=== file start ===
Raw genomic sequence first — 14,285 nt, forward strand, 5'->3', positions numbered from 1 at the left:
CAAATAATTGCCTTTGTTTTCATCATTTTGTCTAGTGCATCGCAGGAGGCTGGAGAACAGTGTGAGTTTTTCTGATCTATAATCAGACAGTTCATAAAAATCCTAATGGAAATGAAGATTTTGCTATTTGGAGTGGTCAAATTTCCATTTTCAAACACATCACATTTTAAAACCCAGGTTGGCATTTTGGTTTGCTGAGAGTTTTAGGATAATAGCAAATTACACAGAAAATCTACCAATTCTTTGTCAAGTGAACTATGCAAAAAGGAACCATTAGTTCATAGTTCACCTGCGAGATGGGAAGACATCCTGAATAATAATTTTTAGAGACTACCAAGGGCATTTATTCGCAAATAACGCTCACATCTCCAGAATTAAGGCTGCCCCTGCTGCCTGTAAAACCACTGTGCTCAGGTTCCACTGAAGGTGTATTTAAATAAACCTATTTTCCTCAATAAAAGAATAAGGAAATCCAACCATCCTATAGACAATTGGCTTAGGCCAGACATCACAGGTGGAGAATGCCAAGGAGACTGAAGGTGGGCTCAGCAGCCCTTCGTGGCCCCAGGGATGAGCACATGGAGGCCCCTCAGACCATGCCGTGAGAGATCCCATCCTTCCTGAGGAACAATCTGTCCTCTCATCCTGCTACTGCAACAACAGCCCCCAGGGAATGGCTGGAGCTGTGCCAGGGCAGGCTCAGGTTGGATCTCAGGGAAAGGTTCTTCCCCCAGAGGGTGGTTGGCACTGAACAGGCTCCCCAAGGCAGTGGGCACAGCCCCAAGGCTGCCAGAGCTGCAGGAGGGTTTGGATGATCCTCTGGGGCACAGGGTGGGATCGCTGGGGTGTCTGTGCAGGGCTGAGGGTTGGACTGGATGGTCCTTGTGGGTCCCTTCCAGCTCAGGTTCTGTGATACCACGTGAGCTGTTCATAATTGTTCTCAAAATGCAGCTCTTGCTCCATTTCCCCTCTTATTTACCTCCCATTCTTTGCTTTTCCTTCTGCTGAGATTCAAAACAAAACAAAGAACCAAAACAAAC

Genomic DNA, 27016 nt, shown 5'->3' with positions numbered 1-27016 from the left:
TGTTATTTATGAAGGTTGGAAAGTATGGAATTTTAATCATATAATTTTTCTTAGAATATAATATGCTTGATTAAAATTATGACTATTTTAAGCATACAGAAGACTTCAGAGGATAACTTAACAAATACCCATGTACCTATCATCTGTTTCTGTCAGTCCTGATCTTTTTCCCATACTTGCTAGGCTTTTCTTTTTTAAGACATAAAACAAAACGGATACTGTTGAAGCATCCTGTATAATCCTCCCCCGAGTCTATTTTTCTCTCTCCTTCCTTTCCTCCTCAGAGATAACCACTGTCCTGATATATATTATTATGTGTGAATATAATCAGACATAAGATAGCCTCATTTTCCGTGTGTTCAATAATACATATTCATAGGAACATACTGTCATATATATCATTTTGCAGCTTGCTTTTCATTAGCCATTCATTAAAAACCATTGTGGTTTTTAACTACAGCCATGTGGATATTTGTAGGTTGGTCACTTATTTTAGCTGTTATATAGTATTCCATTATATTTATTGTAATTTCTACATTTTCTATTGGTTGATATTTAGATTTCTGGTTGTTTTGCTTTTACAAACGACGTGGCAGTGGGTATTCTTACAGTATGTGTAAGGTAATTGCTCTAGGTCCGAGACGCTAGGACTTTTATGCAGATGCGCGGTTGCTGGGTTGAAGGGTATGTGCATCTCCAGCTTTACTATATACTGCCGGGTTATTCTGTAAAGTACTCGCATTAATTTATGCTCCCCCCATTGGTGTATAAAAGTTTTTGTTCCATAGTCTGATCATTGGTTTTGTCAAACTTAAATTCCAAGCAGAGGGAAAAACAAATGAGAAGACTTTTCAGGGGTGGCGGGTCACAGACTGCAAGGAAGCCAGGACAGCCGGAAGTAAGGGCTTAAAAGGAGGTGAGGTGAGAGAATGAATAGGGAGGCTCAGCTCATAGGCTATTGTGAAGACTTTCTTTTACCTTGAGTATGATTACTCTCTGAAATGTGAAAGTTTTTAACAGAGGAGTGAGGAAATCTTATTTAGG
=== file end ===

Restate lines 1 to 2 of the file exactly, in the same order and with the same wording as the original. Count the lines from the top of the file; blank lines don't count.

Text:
Raw genomic sequence first — 14,285 nt, forward strand, 5'->3', positions numbered from 1 at the left:
CAAATAATTGCCTTTGTTTTCATCATTTTGTCTAGTGCATCGCAGGAGGCTGGAGAACAGTGTGAGTTTTTCTGATCTATAATCAGACAGTTCATAAAAATCCTAATGGAAATGAAGATTTTGCTATTTGGAGTGGTCAAATTTCCATTTTCAAACACATCACATTTTAAAACCCAGGTTGGCATTTTGGTTTGCTGAGAGTTTTAGGATAATAGCAAATTACACAGAAAATCTACCAATTCTTTGTCAAGTGAACTATGCAAAAAGGAACCATTAGTTCATAGTTCACCTGCGAGATGGGAAGACATCCTGAATAATAATTTTTAGAGACTACCAAGGGCATTTATTCGCAAATAACGCTCACATCTCCAGAATTAAGGCTGCCCCTGCTGCCTGTAAAACCACTGTGCTCAGGTTCCACTGAAGGTGTATTTAAATAAACCTATTTTCCTCAATAAAAGAATAAGGAAATCCAACCATCCTATAGACAATTGGCTTAGGCCAGACATCACAGGTGGAGAATGCCAAGGAGACTGAAGGTGGGCTCAGCAGCCCTTCGTGGCCCCAGGGATGAGCACATGGAGGCCCCTCAGACCATGCCGTGAGAGATCCCATCCTTCCTGAGGAACAATCTGTCCTCTCATCCTGCTACTGCAACAACAGCCCCCAGGGAATGGCTGGAGCTGTGCCAGGGCAGGCTCAGGTTGGATCTCAGGGAAAGGTTCTTCCCCCAGAGGGTGGTTGGCACTGAACAGGCTCCCCAAGGCAGTGGGCACAGCCCCAAGGCTGCCAGAGCTGCAGGAGGGTTTGGATGATCCTCTGGGGCACAGGGTGGGATCGCTGGGGTGTCTGTGCAGGGCTGAGGGTTGGACTGGATGGTCCTTGTGGGTCCCTTCCAGCTCAGGTTCTGTGATACCACGTGAGCTGTTCATAATTGTTCTCAAAATGCAGCTCTTGCTCCATTTCCCCTCTTATTTACCTCCCATTCTTTGCTTTTCCTTCTGCTGAGATTCAAAACAAAACAAAGAACCAAAACAAAC